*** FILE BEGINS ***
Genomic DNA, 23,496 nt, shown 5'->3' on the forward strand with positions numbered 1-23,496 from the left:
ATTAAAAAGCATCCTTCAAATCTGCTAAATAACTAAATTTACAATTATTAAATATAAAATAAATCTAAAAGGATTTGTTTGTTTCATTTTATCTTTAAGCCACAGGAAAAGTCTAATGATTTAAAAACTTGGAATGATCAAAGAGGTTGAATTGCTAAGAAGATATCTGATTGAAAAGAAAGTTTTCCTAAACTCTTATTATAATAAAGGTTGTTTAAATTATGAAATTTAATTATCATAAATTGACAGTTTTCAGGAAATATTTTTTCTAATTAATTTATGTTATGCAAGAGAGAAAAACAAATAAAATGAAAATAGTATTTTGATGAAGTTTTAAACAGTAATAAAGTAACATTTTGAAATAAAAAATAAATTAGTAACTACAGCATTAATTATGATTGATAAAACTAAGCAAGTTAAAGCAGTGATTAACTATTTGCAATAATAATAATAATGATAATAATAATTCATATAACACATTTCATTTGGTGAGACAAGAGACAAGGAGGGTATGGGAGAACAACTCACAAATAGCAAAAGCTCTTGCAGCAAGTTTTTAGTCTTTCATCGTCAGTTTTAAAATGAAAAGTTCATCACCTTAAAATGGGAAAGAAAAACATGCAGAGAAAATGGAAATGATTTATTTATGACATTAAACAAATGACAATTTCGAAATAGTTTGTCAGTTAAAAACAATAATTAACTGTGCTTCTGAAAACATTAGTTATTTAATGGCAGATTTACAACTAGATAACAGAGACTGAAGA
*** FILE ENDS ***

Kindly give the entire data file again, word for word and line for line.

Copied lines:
Genomic DNA, 23,496 nt, shown 5'->3' on the forward strand with positions numbered 1-23,496 from the left:
ATTAAAAAGCATCCTTCAAATCTGCTAAATAACTAAATTTACAATTATTAAATATAAAATAAATCTAAAAGGATTTGTTTGTTTCATTTTATCTTTAAGCCACAGGAAAAGTCTAATGATTTAAAAACTTGGAATGATCAAAGAGGTTGAATTGCTAAGAAGATATCTGATTGAAAAGAAAGTTTTCCTAAACTCTTATTATAATAAAGGTTGTTTAAATTATGAAATTTAATTATCATAAATTGACAGTTTTCAGGAAATATTTTTTCTAATTAATTTATGTTATGCAAGAGAGAAAAACAAATAAAATGAAAATAGTATTTTGATGAAGTTTTAAACAGTAATAAAGTAACATTTTGAAATAAAAAATAAATTAGTAACTACAGCATTAATTATGATTGATAAAACTAAGCAAGTTAAAGCAGTGATTAACTATTTGCAATAATAATAATAATGATAATAATAATTCATATAACACATTTCATTTGGTGAGACAAGAGACAAGGAGGGTATGGGAGAACAACTCACAAATAGCAAAAGCTCTTGCAGCAAGTTTTTAGTCTTTCATCGTCAGTTTTAAAATGAAAAGTTCATCACCTTAAAATGGGAAAGAAAAACATGCAGAGAAAATGGAAATGATTTATTTATGACATTAAACAAATGACAATTTCGAAATAGTTTGTCAGTTAAAAACAATAATTAACTGTGCTTCTGAAAACATTAGTTATTTAATGGCAGATTTACAACTAGATAACAGAGACTGAAGA